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A compactor is a machine or mechanism used to reduce the size of material such as waste material or bio mass through compaction. A trash compactor is often used by a home or business to reduce the volume of trash it produces. A baler-wrapper compactor is often used for making compact and wrapped bales in order to improve logistics. Normally powered by hydraulics, compactors take many shapes and sizes. In landfill sites for example, a large tractor (typically a converted front end loader with some variant of a bulldozer blade attached) with spiked steel wheels called a landfill compactor is used to drive over waste deposited by waste collection vehicles (WCVs). WCVs themselves incorporate a compacting mechanism which is used to increase the payload of the vehicle and reduce the number of times it has to empty. This usually takes the form of hydraulically powered sliding plates which sweep out the collection hopper and compress the material into what has already been loaded. Different compactors are used in scrap metal processing, the most familiar being the car crusher. Such devices can be of either the "pancake" type, where a scrap automobile is flattened by a huge descending hydraulically powered plate, or the baling press, where the automobile is compressed from several directions until it resembles a large cube.
In construction, there are three main types of compactor: the plate, the rammer, and the road roller. The roller type compactors are used for compacting crushed rock as the base layer underneath concrete or stone foundations or slabs. The plate compactor, vibrating plate, or tamper, has a large vibrating baseplate and is suited for creating a level grade, while the rammer compactor has a smaller foot. The rammer, or trench rammer, is mainly used to compact the backfill in narrow trenches for water or gas supply pipes etc. Road rollers may also have vibrating rollers. In plates and rollers the vibration is provided by rapidly rotating eccentric masses. In smaller plates the vibration causes a tendency to move forwards, while some larger plates are provided with a directional control. In the rammer the foot is mounted on a sleeve that slides vertically in the leg. Inside the sleeve, a piston is driven up and down by the engine through a reduction gear, crank and connecting rod. Substantial coil springs above and below the piston connect it to the sliding sleeve. The connection between the sleeve and foot is at small angle so that the whole rammer leans away from the operator. The vibrating motion is therefore slightly off the vertical, and this gives the rammer a tendency to 'walk' forwards. The sliding joint in the leg is protected by a flexible bellows.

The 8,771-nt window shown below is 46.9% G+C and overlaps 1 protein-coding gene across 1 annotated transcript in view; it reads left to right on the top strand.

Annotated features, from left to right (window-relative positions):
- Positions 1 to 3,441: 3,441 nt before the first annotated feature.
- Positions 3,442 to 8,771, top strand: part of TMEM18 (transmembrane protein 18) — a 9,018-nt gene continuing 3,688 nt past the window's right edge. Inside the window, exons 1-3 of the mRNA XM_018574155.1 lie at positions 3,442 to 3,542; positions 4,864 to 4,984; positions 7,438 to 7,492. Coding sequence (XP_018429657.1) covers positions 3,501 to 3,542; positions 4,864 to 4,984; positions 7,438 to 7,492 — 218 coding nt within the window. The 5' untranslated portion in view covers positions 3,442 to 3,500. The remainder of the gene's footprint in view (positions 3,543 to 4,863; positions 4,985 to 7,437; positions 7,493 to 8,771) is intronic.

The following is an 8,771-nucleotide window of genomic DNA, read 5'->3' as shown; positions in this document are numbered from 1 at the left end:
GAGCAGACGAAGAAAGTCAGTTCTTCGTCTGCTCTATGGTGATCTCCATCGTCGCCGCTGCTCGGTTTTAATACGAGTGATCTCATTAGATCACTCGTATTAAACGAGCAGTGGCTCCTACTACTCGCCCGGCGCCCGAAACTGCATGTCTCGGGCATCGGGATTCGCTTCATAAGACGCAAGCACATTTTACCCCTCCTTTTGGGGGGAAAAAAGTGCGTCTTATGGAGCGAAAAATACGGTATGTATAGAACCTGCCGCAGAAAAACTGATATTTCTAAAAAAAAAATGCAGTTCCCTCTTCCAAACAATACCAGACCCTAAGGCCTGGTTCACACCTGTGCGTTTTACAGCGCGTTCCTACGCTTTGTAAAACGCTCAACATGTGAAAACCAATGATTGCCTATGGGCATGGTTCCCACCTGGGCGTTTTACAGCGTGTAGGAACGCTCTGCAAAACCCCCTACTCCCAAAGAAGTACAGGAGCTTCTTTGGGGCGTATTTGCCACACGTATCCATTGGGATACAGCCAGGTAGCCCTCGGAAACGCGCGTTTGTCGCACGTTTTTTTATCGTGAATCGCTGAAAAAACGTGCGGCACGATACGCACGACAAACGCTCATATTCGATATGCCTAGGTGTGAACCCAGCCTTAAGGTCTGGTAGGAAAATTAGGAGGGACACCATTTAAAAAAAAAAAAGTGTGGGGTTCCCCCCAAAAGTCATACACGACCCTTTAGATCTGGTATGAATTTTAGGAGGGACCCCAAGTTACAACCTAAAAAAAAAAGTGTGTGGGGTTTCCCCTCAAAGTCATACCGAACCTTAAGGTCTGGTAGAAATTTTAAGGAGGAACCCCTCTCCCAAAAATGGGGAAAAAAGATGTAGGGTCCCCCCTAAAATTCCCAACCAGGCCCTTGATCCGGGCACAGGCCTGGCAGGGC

A ramrod (or scouring stick) is a metal or wooden device used with muzzleloading firearms to push the projectile up against the propellant (mainly blackpowder). The ramrod was used with weapons such as muskets and cannons and was usually held in a notch underneath the barrel. Bullets that did not fit snugly in the barrel were often secured in place by a wad of paper or cloth, but either way, ramming was necessary to place the bullet securely at the rear of the barrel. Ramming was also needed to tamp the powder so that it would explode properly instead of fizzle (this was a leading cause of misfires). The ramrod could also be fitted with tools for various tasks such as cleaning the weapon, or retrieving a stuck bullet. Cap and ball revolvers were loaded a bit like muzzleloaders—powder was poured into each chamber of the cylinder from the muzzle end, and a bullet was then squeezed in. Such handguns usually had a ramming mechanism built into the frame. The user pulled a lever underneath the barrel of the pistol, which pushed a rammer into the aligned chamber.